Board undecided on renovation or new building
By Bert Lehman
The Clintonville School District is moving forward with research and planning for a future referendum regarding its elementary school.
Whether the referendum is for renovations to the current elementary school or building a new facility is still to be determined.
After months of discussing the future of Rexford-Longfellow Elementary School, the board invited representatives from Miron Construction Company and Bray Architects to speak at its Jan. 11 meeting about the process of developing concepts and costs regarding renovations to the existing elementary school or building a new facility.
Craig Uhlenbrauck, vice president, education & commercial for Miron, told the board that he has found that districts that are successful in these type of projects promote community engagement. He said the decision has to be community based, and community led.
Uhlenbrauck and Matthew Wolfert, president and architect at Bray Architects, shared with the board the entire process a district needs to go through for this type of project.
Uhlenbrauck said the district should pick when it wants to hold a referendum. Once that date is determined, then a timeline is created with everything that needs to be done to get to that point.
He added that costs and concepts are not worked on until three months into the process.
“Early on you are just trying to build an understanding of what the needs are in the district. Get the community to understand what the needs are,” Uhlenbrauck said.
Wolfert said the first step of the process is to conduct a facilities study and needs assessment. This could focus on one of the district’s buildings, or all of the buildings.
Forming a task force
While that is taking place, a task force needs to be formed. The task should have a maximum of 30 members and include a diverse representation of those who live in the district, Uhlenbrauck said.
“You want to get a good cross-section of the community that represents all ages, from parents to grandparents to people who don’t have kids in the district, so you’re getting a good representation of everybody,” Uhlenbrauck said.
He said it is important to understand that members of the school board and administration are not “technically” on the task force. Instead, they serve an advisory role.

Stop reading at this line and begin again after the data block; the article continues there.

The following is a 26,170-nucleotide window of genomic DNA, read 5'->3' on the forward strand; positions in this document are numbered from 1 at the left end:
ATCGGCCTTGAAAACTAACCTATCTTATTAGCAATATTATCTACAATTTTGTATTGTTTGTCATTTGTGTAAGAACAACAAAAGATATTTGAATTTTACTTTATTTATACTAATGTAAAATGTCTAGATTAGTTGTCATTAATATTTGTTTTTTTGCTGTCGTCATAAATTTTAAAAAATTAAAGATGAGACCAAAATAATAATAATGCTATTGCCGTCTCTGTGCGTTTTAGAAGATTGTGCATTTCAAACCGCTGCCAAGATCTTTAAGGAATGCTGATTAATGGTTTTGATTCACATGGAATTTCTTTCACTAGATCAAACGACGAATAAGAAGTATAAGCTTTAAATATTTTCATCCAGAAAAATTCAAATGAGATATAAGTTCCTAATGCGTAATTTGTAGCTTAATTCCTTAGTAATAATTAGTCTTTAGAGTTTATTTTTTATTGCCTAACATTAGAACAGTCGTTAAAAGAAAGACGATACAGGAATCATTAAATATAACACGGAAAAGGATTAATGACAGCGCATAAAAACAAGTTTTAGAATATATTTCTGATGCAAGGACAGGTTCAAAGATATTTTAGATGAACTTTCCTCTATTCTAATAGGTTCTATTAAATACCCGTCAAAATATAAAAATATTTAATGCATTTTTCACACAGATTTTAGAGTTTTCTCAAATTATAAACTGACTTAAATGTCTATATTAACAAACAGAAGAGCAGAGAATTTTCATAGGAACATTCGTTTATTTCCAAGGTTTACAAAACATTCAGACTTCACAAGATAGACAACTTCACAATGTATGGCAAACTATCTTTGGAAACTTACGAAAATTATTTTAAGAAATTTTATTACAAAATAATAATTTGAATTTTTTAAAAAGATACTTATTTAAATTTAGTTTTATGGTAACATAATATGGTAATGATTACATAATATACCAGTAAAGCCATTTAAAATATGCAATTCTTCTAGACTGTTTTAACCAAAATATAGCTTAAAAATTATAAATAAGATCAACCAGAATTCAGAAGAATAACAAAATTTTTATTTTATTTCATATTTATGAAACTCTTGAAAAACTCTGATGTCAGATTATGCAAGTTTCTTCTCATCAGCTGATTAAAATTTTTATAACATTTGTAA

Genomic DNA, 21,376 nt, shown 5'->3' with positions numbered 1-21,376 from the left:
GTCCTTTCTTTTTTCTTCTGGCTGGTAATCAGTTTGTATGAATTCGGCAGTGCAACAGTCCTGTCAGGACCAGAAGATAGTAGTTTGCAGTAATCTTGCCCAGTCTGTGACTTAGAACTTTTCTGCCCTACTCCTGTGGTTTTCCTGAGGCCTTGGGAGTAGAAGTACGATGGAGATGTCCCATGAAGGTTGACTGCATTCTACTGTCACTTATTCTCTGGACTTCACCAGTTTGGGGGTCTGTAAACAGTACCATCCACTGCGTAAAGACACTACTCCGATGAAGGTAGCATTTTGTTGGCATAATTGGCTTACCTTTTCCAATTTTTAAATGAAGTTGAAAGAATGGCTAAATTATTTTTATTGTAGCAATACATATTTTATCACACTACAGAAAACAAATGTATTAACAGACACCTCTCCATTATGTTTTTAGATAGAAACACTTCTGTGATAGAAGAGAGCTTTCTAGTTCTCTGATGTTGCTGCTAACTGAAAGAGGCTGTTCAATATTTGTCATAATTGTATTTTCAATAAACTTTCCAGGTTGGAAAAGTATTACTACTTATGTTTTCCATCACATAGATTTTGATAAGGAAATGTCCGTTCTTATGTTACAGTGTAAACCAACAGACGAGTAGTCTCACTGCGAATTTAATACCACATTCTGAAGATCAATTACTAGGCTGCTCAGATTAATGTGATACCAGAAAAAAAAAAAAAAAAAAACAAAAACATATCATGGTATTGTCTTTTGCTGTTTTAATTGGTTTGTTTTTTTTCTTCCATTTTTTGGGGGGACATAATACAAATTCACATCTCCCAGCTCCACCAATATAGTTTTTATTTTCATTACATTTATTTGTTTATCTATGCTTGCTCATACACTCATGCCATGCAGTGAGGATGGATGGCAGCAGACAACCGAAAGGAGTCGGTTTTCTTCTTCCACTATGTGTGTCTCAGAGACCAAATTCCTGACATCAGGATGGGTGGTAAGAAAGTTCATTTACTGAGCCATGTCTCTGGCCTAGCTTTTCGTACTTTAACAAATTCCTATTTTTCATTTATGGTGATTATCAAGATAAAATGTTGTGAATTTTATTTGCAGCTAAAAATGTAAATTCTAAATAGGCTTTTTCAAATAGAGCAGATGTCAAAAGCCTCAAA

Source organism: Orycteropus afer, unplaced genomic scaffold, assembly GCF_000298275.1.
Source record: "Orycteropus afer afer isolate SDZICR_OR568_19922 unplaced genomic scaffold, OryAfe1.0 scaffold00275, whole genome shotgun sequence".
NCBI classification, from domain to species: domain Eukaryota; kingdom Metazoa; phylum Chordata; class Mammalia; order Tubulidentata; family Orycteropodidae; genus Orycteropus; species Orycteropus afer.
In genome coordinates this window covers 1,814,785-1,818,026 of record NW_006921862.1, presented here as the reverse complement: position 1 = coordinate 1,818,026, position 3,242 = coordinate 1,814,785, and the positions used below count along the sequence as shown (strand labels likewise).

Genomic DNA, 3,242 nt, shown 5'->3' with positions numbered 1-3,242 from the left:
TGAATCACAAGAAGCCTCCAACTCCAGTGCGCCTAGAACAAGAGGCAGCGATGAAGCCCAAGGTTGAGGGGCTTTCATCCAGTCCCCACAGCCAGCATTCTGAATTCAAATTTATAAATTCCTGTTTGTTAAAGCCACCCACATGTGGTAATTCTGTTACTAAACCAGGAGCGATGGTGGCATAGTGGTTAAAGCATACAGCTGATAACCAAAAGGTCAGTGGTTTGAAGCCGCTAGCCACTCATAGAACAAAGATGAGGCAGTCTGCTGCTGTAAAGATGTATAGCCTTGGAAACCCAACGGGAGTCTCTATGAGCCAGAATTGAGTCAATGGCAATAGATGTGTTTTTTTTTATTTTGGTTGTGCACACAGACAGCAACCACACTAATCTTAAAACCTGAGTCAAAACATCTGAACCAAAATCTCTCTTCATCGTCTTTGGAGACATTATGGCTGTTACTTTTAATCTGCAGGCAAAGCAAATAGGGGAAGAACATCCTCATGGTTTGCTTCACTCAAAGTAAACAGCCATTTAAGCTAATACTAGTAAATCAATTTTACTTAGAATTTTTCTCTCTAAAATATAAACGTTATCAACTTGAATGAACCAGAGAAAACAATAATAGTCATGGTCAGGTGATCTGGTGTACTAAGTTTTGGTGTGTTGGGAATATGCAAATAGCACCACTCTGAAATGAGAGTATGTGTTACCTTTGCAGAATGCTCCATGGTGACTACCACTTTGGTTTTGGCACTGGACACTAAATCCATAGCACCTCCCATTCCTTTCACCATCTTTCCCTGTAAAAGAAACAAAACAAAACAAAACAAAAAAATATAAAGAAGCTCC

“Ultimately it’s the community group that is really the one starting to build this,” he said.
He added that it is up to the board to give the task force direction as to what it should focus on.
“Ultimately this task force is making a recommendation to the board, they do not have the final say,” Uhlenbrauck said. “… When that recommendation comes back, ultimately you as a full board would have to bless whatever direction they recommend.”
Developing options, budgets
The next step is to develop options and budgets, Uhlenbrauck said. This takes a number of meetings to accomplish.
A community survey is then conducted. Surveys are sent to every resident who lives in the district. The survey should include questions about funding support for the project, Uhlenbrauck said.
“That (survey) will give you a very clear direction, and ultimately let the task force know what that recommendation should be,” Uhlenbrauck said. “It’s really like going out to referendum before going to referendum.”
He added that if the board decides to conduct a survey, it needs to listen to the survey.
After the survey results are analyzed, the task force will make a recommendation. The recommendation should include the cost impact on the mill rate in the district.
Once the school board adopts a resolution regarding a referendum, it has 75 days to hold the referendum.
Uhlenbrauck said the time between the adoption of a resolution and the referendum is used to educate the district’s residents about the referendum.
Wolfert said the costs of the pre-referendum process would probably be under $10,000, which does not include the survey. The survey will cost $10,000-$15,000.
At the Jan. 25 board meeting the board approved contracts with Miron Construction, Bray Architects, and School Perceptions to work with the district regarding facilities.
Prior to voting, Tom O’Toole, superintendent for Clintonville School District, told the board Miron was not charging a fee to get to referendum, and Bray Architects was charging $8,500 to get to referendum. School Perceptions was charging $9,700 to do the districtwide survey.
One stipulation of the contract stated that if a referendum is ultimately passed, Miron and Bray Architects would be hired to do the project.